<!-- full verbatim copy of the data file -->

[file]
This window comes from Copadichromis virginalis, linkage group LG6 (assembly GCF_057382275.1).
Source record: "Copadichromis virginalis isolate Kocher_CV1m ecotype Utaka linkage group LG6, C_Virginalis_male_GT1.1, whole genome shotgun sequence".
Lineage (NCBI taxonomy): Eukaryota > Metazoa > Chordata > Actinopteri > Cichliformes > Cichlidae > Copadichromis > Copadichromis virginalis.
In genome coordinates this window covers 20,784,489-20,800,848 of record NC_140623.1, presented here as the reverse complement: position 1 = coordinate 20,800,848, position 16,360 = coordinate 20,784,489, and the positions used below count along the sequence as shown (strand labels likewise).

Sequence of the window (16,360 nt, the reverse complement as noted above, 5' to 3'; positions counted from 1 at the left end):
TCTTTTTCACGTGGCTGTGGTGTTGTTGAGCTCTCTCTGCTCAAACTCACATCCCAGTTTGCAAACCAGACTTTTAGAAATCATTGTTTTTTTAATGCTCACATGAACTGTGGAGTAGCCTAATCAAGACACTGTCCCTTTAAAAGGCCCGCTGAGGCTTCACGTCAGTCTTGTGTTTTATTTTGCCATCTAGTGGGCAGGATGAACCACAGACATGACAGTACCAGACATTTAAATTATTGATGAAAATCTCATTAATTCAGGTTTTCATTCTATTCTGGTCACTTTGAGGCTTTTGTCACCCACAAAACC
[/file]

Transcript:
This window comes from Copadichromis virginalis, linkage group LG6 (assembly GCF_057382275.1).
Source record: "Copadichromis virginalis isolate Kocher_CV1m ecotype Utaka linkage group LG6, C_Virginalis_male_GT1.1, whole genome shotgun sequence".
Lineage (NCBI taxonomy): Eukaryota > Metazoa > Chordata > Actinopteri > Cichliformes > Cichlidae > Copadichromis > Copadichromis virginalis.
In genome coordinates this window covers 20,784,489-20,800,848 of record NC_140623.1, presented here as the reverse complement: position 1 = coordinate 20,800,848, position 16,360 = coordinate 20,784,489, and the positions used below count along the sequence as shown (strand labels likewise).

Sequence of the window (16,360 nt, the reverse complement as noted above, 5' to 3'; positions counted from 1 at the left end):
TCTTTTTCACGTGGCTGTGGTGTTGTTGAGCTCTCTCTGCTCAAACTCACATCCCAGTTTGCAAACCAGACTTTTAGAAATCATTGTTTTTTTAATGCTCACATGAACTGTGGAGTAGCCTAATCAAGACACTGTCCCTTTAAAAGGCCCGCTGAGGCTTCACGTCAGTCTTGTGTTTTATTTTGCCATCTAGTGGGCAGGATGAACCACAGACATGACAGTACCAGACATTTAAATTATTGATGAAAATCTCATTAATTCAGGTTTTCATTCTATTCTGGTCACTTTGAGGCTTTTGTCACCCACAAAACC